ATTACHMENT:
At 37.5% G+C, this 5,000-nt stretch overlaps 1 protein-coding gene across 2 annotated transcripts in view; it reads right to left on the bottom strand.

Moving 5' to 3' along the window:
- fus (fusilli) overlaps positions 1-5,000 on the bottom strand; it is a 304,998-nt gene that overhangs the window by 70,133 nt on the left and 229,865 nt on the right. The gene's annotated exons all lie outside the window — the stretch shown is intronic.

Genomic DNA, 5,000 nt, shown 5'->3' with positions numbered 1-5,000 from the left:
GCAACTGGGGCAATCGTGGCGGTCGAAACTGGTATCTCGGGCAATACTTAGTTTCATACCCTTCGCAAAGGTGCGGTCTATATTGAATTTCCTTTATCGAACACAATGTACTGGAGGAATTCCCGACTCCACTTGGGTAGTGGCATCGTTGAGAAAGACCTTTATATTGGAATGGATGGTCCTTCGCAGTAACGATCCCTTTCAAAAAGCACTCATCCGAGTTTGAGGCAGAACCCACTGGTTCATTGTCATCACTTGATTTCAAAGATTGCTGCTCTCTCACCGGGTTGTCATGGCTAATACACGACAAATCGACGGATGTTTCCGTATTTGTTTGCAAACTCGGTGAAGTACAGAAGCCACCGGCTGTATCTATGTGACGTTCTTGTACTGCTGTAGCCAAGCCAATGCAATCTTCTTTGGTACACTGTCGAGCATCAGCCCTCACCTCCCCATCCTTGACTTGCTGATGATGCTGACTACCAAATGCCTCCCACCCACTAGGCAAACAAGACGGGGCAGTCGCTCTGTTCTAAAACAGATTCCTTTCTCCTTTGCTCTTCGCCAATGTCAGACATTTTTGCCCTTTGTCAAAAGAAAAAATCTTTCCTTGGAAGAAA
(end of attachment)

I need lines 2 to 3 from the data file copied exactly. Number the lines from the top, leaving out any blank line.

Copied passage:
Moving 5' to 3' along the window:
- fus (fusilli) overlaps positions 1-5,000 on the bottom strand; it is a 304,998-nt gene that overhangs the window by 70,133 nt on the left and 229,865 nt on the right. The gene's annotated exons all lie outside the window — the stretch shown is intronic.